As you step back in time with your visit to the Heritage Center, you’ll have the opportunity to wander through our Historical Village.
The Historic Village is home to 13 historic buildings that have been furnished according to the period in which they were built. Some of these buildings were de-constructed, transported to the Heritage Center and then put back together for our guests to enjoy.
In our efforts to preserve and protect the Heritage of our region, we have made every attempt to showcase buildings, cabins and barns that are authentic and true reflections of East TN.
Our Historic Buildings include:
- The Cardwell Log Cabin – On July 16, 1891, James Andrew Cardwell and Martha Clabough were married in Servier County, Tennessee. Between 1892 and 1895, James built this cabin, their first home, located between Pigeon Forge and Gatlinburg. This single-pen cabin was built with logs he had cut from trees on the property. Additional trees were cut for lumber and tan bark, which helped pay for the 100 acres the Cardwell family purchased. James was a skilled carpenter, but principally a farmer raising wheat, assorted vegetables, tobacco, cattle, and hogs. James and Martha had ten children, but only six survived. In the 1920s, the Cardwells moved to a new house on the property and Uncle Willie moved into this cabin.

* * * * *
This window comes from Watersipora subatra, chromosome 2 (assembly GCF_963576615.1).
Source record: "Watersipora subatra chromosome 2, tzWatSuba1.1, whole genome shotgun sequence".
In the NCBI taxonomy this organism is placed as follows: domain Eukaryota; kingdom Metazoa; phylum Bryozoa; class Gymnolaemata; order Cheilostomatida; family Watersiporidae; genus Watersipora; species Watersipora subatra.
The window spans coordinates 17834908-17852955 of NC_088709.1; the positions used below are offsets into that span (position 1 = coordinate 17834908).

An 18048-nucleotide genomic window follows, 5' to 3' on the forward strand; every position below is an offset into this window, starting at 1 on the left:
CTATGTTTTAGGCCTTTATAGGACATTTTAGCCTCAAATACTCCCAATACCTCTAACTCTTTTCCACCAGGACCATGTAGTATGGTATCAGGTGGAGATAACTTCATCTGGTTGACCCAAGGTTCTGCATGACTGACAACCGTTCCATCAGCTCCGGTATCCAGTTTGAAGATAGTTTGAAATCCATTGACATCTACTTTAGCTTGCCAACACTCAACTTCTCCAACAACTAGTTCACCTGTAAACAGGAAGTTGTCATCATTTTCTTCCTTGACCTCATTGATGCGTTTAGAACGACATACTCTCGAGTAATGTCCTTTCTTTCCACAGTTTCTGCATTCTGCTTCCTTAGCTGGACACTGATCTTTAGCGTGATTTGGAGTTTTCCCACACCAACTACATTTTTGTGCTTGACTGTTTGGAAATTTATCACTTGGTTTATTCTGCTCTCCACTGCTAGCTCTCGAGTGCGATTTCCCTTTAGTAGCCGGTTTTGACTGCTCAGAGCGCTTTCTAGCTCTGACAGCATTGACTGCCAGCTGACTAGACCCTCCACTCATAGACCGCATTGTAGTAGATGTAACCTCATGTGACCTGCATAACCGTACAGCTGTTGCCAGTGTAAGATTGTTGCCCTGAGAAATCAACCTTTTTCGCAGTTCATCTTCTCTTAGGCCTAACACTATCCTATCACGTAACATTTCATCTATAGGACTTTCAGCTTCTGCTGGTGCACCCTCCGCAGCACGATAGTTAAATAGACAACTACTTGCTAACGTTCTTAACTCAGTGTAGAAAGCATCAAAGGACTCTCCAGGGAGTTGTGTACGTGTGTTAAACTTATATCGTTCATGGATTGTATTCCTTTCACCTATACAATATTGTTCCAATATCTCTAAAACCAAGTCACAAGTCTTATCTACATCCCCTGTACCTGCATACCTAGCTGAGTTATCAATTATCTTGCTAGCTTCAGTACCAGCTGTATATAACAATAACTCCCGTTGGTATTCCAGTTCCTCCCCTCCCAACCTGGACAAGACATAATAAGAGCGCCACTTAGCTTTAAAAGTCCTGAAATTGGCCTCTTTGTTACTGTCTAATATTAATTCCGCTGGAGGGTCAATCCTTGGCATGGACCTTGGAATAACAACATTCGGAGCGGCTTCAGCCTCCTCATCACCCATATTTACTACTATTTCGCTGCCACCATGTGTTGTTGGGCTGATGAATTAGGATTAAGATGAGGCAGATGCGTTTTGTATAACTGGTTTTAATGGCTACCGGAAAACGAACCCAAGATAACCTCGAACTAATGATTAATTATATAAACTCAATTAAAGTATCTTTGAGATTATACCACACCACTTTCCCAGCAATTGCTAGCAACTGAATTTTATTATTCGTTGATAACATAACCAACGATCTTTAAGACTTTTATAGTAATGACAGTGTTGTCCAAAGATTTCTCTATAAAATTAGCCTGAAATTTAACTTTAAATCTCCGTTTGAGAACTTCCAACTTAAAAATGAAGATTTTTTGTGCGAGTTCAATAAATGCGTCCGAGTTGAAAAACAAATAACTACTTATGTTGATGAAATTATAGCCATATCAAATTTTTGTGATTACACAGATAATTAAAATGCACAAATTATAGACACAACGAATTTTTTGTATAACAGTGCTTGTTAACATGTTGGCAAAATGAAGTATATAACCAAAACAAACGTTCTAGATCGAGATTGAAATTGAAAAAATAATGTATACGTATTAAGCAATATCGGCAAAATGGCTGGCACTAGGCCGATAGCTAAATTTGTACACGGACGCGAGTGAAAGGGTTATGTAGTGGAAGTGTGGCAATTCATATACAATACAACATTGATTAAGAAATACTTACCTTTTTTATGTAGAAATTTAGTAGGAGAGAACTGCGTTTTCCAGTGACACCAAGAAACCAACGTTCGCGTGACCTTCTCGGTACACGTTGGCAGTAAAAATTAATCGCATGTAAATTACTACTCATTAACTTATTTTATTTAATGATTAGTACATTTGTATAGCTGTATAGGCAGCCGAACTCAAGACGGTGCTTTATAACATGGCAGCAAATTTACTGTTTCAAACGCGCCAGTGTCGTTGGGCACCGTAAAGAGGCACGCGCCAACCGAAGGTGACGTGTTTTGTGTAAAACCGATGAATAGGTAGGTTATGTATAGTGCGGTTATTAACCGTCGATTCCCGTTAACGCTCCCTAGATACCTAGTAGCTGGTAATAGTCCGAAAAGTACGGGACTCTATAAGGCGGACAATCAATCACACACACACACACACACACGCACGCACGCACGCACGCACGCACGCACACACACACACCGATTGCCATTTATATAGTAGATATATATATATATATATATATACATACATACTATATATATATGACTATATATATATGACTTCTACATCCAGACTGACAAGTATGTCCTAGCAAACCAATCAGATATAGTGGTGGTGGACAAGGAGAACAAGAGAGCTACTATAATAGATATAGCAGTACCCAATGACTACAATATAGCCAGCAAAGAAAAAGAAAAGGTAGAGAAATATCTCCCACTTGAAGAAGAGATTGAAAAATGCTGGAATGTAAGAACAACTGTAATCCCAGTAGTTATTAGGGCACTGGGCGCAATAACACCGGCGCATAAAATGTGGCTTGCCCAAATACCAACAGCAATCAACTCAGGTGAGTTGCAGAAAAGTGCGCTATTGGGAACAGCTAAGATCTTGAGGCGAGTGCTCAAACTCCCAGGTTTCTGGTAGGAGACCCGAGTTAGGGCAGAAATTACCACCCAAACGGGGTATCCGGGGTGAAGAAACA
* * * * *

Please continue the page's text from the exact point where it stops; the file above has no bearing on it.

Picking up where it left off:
- The Montvale Station
- The Wilder Chapel – Historic Wilder Chapel Church, which was moved from Amerine Road in Maryville to the Great Smoky Mountains Heritage Center in Townsend, was dedicated to the late Rev, Ray Robinson. Wilder Chapel, an A.M.E. Zion Church, turns 110 years old this year, having been built in 1910. The Wilder Chapel Cemetery Association donated the church to the Heritage Center and it was moved and now sits in the middle of the center’s historic village, separating the residential area from the businesses.
- A Smokehouse
- A Set-Off House from the Little River Lumber Company
- A Wheelwright Shop
- A Sawmill
- An Underground Still and Shed
- A Granary
- Two Cantilever Barns – Ninety percent of all cantilever barns built in the United States are found in Blount and Sevier Counties, make them almost exclusive to East Tennessee. The characteristic feature is a second-story loft that was cantilevered over one or two log cribs. The overhang provided the farmer with convenient, weather-protected wagon access to any point around the barn. The cribs on the lower level were used for livestock or storage, while the second floor was used for the storage of hay.
- Print Shop
- Authentic Outhouse
Items in several of these buildings are touchable, making them the ultimate experiential classrooms! The Historic Wilder Chapel is even available to rent for your Wedding day.
Village pathways are wheelchair accessible, but are made of gravel.